Product development can be a route to sales growth. It may be a new market segment will require a variation of an existing product. Market niches may be identified that need particular products or variants. A classic example in the electronic component marketplace is taking a standard product and protecting it, screening it and qualifying it for use in extreme environments like the oil and gas industry.

The product development route, if implemented correctly, can reduce competition, increase sales and increase margins but a robust approach to market analysis and planning is required. Investment in product development will be required with that comes an element of risk. Combined with the market penetration and market development approaches outlined above it may be sufficient to deliver the required growth but if a step change is required then only a true new product development process can deliver.

True New Product Development

A true new product development is not simply a development of an existing product – it is something entirely new to the marketplace. However, it is not that easy, look around in any marketplace and there are not many products that are actually disruptive and really new and innovative.

Finding these new products is far from easy. A logical approach may seem to be ask existing customers but as Henry Ford said ‘If I had asked people what they wanted they would have said a faster horse‘. The product idea therefore often needs to come from within and those with the appropriate vision are few and far between.

If a new product concept can be identified the problems do not end there. Bringing a true new product to market carries significant financial risk but, if successful, the rewards can be substantially higher than those available from the other three strategies combined.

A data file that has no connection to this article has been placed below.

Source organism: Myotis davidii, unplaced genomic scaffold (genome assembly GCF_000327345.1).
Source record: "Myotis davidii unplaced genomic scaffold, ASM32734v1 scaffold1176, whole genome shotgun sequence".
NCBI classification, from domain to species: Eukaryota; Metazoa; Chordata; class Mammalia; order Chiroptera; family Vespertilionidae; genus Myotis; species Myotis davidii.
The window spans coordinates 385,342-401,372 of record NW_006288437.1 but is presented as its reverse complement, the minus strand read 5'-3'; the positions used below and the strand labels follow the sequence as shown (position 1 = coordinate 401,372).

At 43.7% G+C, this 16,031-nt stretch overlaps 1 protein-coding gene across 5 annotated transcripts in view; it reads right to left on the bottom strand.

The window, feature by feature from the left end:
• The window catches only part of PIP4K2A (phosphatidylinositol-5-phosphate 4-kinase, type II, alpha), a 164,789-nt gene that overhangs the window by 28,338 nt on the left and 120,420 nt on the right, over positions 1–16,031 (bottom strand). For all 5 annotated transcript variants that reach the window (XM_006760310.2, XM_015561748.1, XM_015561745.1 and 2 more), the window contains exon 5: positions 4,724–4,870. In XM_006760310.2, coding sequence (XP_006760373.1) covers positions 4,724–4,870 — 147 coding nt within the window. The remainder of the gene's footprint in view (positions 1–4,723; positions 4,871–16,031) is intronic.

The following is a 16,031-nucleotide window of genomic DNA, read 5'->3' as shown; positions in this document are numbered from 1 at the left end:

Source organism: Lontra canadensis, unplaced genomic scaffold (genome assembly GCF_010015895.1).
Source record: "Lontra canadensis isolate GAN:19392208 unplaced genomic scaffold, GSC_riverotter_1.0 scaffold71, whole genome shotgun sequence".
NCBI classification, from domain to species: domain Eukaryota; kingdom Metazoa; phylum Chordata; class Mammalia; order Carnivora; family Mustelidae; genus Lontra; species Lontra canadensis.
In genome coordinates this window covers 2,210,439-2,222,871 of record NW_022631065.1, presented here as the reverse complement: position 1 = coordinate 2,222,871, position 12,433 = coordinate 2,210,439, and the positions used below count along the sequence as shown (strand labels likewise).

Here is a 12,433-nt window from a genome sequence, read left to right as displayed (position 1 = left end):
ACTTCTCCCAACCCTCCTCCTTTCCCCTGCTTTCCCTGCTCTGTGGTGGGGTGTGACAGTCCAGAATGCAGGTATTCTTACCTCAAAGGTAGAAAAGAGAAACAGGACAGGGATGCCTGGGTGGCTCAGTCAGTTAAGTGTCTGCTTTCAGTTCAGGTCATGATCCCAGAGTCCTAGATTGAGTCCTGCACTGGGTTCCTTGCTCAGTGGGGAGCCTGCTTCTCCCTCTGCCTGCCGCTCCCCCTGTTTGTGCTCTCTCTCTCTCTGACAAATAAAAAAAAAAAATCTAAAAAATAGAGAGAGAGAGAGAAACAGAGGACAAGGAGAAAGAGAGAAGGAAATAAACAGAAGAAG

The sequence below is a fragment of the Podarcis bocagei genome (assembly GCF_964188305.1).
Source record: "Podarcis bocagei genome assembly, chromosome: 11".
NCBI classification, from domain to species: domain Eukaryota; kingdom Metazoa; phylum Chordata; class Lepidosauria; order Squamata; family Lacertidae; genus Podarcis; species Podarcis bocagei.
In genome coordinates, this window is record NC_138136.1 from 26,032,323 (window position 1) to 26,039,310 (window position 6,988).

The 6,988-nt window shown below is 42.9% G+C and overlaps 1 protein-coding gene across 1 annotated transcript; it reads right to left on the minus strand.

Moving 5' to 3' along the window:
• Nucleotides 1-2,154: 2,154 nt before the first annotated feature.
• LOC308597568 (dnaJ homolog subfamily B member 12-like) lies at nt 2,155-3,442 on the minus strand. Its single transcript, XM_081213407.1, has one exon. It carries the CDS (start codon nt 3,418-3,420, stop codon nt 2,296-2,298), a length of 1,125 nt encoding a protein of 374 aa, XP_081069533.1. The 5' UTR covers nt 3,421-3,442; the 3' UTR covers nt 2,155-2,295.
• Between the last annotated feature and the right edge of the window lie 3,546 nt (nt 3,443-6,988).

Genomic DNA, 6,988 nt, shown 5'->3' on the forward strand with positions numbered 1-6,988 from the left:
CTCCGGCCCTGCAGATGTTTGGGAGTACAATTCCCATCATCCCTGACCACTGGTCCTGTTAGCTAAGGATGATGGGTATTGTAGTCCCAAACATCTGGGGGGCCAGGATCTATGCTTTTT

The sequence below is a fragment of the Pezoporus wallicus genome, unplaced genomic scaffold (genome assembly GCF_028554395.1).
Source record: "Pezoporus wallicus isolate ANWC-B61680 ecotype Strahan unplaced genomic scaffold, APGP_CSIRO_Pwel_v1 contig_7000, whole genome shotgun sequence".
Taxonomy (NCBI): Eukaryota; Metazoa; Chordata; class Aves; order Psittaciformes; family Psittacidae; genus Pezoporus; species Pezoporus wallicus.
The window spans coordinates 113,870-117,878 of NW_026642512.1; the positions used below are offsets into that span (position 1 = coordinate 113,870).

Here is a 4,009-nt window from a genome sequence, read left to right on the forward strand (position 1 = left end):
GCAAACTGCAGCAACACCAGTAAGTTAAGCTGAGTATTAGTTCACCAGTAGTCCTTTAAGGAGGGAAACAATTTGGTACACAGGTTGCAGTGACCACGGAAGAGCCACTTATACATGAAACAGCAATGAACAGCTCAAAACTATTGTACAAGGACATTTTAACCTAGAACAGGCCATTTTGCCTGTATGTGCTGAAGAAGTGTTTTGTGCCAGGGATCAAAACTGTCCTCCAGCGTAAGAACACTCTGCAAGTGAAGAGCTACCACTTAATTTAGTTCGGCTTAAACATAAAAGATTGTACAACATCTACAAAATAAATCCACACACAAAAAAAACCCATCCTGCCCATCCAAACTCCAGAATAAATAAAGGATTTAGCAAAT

Should you wish to discuss growth plans for your business and how they may be achieved please call on 01670 513378. We cover the North East of England including Tyne and Wear, Durham and Northumberland.

The Problem With B2B marketing Strategy

Let me get one issue out of the way straight away I am a big fan of B2B marketing strategy but too often the strategic planning process fails to achieve the desired outcome. Many strategic plans that take extensive time and resources to produce then spend time gathering dust on the shelf. In his re-thinking strategy lecture Sir Lawrence Freedman (really worth a watch if you have 30 minutes to spare) quotes Mike Tyson – ‘Everybody has a plan until they get punched in the mouth’ and therein lies the problem

The Theory

At its most basic level a strategy is a means to control future events. It is a process to get from where you are now to where you would like to be. Based on a detailed analysis of where the business is now, how it got there and the likely future shape of the marketplace it builds possible scenarios for achieving the goal. Those scenarios are then analysed a way forward chosen and plans put in place along a path to reach the goal.